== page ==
Thousands of AIDS activists, scientists, and policy makers gathered in Vienna recently for the 18th International AIDS Conference. Having been involved in AIDS advocacy and research for close to two decades, I continue to be inspired and touched by the enthusiasm of so many at the conference.
When we first turned attention to AIDS, the principal focus was to understand the disease. Drug users were invisible. Today, 6.6 million drug users are HIV-positive. In some regions HIV prevalence can be as high as 70 to 80 percent among people who inject drugs.
Far too often, drug policies at the national and international level continue to limit drug users' access to vital HIV prevention and treatment programs.
According to the most recent issue of the medical journal The Lancet, only 5 percent of drug users have access to sterile needle and syringe programs and only 8 percent receive opiate substitution therapy to treat drug dependence. Even worse, only 4 percent of injecting drug users receive antiretroviral therapy.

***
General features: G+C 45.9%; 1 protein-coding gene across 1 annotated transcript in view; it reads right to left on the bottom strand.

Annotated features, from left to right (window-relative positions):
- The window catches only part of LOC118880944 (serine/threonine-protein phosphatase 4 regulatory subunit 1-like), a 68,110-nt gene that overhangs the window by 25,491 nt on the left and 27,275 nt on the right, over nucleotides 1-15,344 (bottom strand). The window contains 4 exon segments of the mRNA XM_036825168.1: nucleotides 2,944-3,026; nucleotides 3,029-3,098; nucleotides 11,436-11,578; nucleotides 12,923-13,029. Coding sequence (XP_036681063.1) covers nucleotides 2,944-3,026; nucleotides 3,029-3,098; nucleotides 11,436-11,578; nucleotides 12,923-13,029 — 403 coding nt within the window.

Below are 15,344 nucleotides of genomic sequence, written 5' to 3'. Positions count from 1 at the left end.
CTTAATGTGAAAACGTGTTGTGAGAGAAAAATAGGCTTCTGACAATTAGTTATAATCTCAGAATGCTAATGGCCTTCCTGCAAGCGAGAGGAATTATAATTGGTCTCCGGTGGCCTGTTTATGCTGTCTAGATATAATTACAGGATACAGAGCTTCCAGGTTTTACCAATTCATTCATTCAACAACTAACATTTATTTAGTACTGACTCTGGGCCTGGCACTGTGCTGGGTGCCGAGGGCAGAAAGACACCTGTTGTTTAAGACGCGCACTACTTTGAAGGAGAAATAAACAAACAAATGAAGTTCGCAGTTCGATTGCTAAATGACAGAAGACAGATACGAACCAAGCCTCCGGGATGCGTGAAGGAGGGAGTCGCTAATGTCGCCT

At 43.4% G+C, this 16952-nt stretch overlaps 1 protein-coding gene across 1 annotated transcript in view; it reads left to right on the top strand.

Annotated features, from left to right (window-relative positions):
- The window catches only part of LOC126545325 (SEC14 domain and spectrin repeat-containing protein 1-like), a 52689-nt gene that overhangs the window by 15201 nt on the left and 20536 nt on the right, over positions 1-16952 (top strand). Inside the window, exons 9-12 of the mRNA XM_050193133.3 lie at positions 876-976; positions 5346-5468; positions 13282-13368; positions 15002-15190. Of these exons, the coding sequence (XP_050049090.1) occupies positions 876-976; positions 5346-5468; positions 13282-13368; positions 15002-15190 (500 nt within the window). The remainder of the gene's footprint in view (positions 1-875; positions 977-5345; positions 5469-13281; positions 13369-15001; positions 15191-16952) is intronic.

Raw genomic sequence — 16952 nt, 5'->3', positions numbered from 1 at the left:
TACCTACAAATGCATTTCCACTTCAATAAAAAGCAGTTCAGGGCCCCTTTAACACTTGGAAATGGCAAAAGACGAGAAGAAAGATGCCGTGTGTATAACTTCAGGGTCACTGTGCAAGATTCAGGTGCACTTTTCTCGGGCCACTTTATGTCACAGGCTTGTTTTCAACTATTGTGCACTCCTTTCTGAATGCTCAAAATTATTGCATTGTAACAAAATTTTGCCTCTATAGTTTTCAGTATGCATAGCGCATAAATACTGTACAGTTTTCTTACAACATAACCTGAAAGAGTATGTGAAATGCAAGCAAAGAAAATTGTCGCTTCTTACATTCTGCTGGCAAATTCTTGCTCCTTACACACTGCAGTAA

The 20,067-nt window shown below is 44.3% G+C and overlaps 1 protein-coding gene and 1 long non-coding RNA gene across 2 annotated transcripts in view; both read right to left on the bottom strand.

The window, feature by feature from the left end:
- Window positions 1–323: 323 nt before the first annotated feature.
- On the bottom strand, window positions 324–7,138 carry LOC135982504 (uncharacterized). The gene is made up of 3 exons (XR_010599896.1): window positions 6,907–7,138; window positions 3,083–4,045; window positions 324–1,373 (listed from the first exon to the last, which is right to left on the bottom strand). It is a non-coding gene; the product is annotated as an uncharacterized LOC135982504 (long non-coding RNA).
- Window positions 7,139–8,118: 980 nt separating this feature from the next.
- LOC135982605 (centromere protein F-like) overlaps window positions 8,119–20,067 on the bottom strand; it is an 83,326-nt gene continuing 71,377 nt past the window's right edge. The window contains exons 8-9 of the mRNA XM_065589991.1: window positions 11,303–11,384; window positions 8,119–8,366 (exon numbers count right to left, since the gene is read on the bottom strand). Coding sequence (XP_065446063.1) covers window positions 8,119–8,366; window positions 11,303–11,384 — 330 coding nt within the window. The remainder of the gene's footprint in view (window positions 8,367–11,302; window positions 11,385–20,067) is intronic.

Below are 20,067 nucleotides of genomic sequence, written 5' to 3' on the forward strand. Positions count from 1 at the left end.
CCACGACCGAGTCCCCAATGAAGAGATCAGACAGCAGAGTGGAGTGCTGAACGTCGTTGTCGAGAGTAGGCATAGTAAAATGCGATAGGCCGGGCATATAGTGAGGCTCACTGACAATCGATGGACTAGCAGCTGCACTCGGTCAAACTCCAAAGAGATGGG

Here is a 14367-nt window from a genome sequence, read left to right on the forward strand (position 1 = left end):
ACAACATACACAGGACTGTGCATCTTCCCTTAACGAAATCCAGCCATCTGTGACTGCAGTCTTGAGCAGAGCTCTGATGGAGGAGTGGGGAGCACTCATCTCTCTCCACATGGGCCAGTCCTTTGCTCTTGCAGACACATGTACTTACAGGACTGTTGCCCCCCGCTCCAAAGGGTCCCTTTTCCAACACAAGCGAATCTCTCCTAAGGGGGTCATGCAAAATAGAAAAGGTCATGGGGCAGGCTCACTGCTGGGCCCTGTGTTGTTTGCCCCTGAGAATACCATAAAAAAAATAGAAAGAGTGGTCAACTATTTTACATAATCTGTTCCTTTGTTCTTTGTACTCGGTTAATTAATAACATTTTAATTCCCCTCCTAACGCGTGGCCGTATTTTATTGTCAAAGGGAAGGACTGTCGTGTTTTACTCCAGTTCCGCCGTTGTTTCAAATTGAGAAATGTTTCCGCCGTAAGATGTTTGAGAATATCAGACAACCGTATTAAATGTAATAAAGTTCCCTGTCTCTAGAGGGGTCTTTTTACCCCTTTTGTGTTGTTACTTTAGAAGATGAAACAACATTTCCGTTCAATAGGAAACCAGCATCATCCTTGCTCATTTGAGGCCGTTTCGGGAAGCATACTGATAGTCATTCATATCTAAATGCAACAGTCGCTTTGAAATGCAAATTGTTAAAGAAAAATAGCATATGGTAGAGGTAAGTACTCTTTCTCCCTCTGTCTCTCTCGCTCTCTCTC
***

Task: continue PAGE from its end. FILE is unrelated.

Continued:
The Lancet issue not only describes the problem but also offers solutions. If the world community is serious about effective HIV prevention, evidence-informed policies such as decriminalization of personal possession must be embraced. Governments can no longer allow misguided criminal justice policies to stand in the way of public health.
We leave the conference with the Vienna Declaration, which calls on governments to incorporate scientific, evidence-based approaches to halting the spread of HIV among injecting drug users.
To date over 13,000 individuals have signed the declaration, including Fernando Henrique Cardoso, former President of Brazil Ernesto Zedillo, former President of Mexico César Gaviria, former President of Colombia Françoise Barré-Sinoussi, Nobel laureate and discoverer of the HIV virus Dr. Michel Kazatchkine.
We need governments to follow suit and commit to provide needle exchange programs, opioid substitution treatment, and antiretroviral therapies—model projections by Lancet show that combining the three interventions and offering them widely can reduce infection rates by more than 50 percent. Decriminalizing personal possession is also key.
Collectively, we need to send a clear message that we can no longer continue to police a public health problem. Getting our city halls, public health offices, police departments, judges, and governments to sign the Vienna Declaration is a good first step.